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The CERT Coordination Center publishes incident notes to provide information about incidents to the Internet community.

Distributed Denial of Service Tools

Updated: January 15, 2001 (changed RFC 2267 to RFC 2827/BCP 38)
Updated: December 8, 1999 (added DSIT Workshop paper and IN-99-05)
Thursday, November 18, 1999


We have received reports of intruders installing distributed denial of service tools. Tools we have encountered utilize distributed technology to create large networks of hosts capable of launching large coordinated packet flooding denial of service attacks.

We have seen distributed tools installed on hosts that have been compromised due to exploitation of known vulnerabilities. In particular, we have seen vulnerabilities in various RPC services exploited. For more information see the following CERT Incident Notes:

IN-99-04, Similar Attacks Using Various RPC Services
IN-99-05, Systems Compromised Through a Vulnerability in am-utils

Two of the tools we have seen are known as trinoo (or trin00) and tribe flood network (or TFN). These tools appear to be undergoing active development, testing, and deployment on the Internet.



Trinoo is a distributed tool used to launch coordinated UDP flood denial of service attacks from many sources. For more information about various UDP flood attacks, please see CERT Advisory CA-96.01. A trinoo network consists of a small number of servers, or masters, and a large number of clients, or daemons.

A denial of service attack utilizing a trinoo network is carried out by an intruder connecting to a trinoo master and instructing that master to launch a denial of service attack against one or more IP addresses. The trinoo master then communicates with the daemons giving instructions to attack one or more IP addresses for a specified period of time.

  1. intruder -------> master; destination port 27665/tcp
  2. master -------> daemons; destination port 27444/udp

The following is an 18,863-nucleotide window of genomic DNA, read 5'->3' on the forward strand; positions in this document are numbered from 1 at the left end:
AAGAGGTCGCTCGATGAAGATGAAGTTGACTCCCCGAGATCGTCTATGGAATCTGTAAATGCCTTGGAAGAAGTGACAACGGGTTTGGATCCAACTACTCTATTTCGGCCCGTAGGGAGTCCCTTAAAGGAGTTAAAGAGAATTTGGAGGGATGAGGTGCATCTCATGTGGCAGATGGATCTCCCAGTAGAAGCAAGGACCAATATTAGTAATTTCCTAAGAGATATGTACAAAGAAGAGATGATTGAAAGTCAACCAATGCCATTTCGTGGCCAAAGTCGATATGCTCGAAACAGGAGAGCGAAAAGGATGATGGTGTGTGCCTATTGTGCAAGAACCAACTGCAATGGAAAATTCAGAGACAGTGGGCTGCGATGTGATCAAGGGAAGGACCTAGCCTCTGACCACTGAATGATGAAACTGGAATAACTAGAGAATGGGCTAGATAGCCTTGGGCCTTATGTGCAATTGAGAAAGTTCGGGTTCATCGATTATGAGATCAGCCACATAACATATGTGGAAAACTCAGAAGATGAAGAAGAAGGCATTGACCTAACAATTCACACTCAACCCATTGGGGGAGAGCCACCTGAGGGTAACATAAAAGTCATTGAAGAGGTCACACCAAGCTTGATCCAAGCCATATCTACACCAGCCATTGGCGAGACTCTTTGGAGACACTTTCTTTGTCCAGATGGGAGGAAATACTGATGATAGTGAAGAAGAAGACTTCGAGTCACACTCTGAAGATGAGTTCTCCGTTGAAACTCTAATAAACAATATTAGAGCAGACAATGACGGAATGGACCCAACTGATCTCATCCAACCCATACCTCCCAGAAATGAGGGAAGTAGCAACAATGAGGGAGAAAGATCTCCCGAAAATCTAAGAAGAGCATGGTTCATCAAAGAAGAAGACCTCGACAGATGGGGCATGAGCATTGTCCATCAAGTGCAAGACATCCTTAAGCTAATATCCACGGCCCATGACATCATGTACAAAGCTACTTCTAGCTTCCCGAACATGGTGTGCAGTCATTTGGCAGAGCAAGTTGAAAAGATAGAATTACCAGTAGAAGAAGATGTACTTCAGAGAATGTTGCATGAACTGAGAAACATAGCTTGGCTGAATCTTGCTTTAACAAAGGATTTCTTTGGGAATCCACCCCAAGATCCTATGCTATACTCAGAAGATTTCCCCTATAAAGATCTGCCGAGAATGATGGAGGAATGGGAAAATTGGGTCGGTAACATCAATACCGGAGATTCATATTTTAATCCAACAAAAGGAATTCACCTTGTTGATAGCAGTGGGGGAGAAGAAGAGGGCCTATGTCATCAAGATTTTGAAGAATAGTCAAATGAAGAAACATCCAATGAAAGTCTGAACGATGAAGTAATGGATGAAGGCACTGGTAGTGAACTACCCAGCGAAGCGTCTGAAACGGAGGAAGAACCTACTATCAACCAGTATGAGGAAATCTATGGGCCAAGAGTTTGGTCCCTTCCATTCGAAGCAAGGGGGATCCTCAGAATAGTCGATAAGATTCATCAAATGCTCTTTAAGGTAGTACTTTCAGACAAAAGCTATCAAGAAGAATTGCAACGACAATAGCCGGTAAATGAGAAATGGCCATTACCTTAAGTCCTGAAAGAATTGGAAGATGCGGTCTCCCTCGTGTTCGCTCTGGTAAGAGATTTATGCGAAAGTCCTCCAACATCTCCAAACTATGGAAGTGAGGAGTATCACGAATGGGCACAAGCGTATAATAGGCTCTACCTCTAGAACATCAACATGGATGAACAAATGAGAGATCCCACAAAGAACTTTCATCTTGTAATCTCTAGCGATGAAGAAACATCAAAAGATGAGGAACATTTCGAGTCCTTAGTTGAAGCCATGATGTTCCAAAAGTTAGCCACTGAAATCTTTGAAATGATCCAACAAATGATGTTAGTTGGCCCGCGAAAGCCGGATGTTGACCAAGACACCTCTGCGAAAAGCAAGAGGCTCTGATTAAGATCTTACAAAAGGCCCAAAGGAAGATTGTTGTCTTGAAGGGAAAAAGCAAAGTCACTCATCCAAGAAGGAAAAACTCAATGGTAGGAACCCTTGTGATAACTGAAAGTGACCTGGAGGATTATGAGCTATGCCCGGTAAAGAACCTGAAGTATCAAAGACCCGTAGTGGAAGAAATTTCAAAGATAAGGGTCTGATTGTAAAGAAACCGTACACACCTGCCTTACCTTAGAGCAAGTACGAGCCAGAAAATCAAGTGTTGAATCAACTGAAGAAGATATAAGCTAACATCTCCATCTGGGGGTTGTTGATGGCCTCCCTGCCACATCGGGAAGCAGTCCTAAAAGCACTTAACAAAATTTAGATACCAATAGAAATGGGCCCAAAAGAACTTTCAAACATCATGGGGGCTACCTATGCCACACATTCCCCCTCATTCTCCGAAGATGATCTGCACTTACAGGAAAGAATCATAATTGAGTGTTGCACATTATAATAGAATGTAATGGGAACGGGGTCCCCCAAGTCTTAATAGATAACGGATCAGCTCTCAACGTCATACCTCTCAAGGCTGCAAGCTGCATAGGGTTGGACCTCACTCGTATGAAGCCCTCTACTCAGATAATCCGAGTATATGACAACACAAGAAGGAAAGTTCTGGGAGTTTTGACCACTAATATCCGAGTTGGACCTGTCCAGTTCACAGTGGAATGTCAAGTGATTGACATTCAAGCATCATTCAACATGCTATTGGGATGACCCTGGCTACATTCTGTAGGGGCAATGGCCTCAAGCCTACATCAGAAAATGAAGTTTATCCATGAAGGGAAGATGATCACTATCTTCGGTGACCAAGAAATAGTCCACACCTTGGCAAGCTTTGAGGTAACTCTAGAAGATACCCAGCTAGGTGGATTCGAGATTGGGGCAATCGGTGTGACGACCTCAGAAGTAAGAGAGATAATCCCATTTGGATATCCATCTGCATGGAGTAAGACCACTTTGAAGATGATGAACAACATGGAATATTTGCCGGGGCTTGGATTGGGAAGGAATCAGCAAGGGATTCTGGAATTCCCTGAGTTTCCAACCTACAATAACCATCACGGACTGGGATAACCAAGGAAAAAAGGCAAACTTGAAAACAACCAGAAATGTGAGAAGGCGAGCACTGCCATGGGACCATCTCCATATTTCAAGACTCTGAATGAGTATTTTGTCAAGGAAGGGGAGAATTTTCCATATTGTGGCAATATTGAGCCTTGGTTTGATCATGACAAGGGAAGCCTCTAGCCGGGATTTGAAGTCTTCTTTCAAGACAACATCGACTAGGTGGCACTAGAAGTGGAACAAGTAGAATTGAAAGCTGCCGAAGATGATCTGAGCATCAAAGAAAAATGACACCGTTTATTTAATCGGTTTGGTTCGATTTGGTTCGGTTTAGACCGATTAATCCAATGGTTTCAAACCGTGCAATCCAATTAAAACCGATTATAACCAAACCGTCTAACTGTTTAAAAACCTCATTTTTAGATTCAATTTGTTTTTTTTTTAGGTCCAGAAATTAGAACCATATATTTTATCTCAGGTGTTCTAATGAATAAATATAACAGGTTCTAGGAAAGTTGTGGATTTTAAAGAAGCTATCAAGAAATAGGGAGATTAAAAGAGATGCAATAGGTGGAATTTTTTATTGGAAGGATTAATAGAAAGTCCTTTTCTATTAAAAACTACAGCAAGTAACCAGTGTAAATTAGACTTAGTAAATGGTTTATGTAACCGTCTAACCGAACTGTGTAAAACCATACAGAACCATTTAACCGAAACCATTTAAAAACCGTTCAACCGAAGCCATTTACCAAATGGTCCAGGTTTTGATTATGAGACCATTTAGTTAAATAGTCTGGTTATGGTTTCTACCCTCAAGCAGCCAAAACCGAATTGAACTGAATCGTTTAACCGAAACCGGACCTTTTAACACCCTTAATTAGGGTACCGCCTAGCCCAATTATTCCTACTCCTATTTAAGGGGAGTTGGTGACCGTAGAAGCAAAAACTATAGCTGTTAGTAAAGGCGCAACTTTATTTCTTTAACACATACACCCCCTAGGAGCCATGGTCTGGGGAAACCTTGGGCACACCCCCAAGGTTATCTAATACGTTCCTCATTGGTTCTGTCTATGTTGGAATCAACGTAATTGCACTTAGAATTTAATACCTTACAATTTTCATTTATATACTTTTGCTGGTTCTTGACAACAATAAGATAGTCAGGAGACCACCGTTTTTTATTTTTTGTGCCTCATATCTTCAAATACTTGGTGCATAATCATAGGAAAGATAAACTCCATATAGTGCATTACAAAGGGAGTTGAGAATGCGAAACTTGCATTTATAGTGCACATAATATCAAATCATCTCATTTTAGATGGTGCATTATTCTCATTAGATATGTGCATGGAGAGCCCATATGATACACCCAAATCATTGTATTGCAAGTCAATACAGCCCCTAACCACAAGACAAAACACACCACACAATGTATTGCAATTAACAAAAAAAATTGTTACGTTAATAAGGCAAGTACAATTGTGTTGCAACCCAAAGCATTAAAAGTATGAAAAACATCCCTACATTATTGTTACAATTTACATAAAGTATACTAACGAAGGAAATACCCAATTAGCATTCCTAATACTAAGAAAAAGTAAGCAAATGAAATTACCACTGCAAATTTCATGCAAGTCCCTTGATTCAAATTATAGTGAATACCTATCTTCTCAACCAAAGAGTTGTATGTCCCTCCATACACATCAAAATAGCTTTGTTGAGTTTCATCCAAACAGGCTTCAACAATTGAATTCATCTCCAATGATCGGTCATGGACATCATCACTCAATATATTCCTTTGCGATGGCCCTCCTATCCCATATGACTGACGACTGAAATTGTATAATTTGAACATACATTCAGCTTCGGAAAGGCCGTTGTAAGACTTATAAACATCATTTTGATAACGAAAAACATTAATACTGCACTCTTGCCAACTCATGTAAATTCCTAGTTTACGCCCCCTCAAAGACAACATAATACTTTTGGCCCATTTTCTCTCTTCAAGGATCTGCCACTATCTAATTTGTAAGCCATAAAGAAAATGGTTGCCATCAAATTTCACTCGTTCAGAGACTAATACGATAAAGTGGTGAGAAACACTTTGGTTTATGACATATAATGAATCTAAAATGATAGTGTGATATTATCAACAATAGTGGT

3. daemons -------> UDP flood to target with randomized destination ports

The binary for the trinoo daemon contains IP addresses for one or more trinoo master. When the trinoo daemon is executed, the daemon announces it's availability by sending a UDP packet containing the string "*HELLO*" to it's programmed trinoo master IP addresses.

daemon -------> masters; destination port 31335/udp

The trinoo master stores a list of known daemons in an encrypted file named "..." in the same directory as the master binary. The trinoo master can be instructed to send a broadcast request to all known daemons to confirm availability. Daemons receiving the broadcast respond to the master with a UDP packet containing the string "PONG".

  1. intruder -------> master; destination port 27665/tcp
  2. master -------> daemons; destination port 27444/udp
  3. daemons -------> master; destination port 31335/udp

All communications to the master on port 27665/tcp require a password, which is stored in the daemon binary in encrypted form. All communications with the daemon on port 27444/udp require the UDP packet to contain the string "l44" (that's a lowercase L, not a one).

The source IP addresses of the packets in a trinoo-generated UDP flood attack are not spoofed in versions of the tool we have seen. Future versions of the tool could implement IP source address spoofing. Regardless, a trinoo-generated denial of service attack will most likely appear to come from a large number of different source addresses.

We have seen trinoo daemons installed under a variety of different names, but most commonly as

  • ns
  • http
  • rpc.trinoo
  • rpc.listen
  • trinix
  • rpc.irix
  • irix

Running strings against the daemon and master binaries produces output similar to this (we have replaced master IP address references in the daemon binary with X.X.X.X)

trinoo daemon trinoo master
%s %s %s
trinoo %s
Aug 16 1999
trinoo %s [%s:%s]
... rest omitted ...

Tribe Flood Network

TFN, much like Trinoo, is a distributed tool used to launch coordinated denial of service attacks from many sources against one or more targets. In additional to being able to generate UDP flood attacks, a TFN network can also generate TCP SYN flood, ICMP echo request flood, and ICMP directed broadcast (e.g., smurf) denial of service attacks. TFN has the capability to generate packets with spoofed source IP addresses. Please see the following CERT Advisories for more information about these types of denial of service attacks.

CA-96.01, TCP SYN Flooding and IP Spoofing Attacks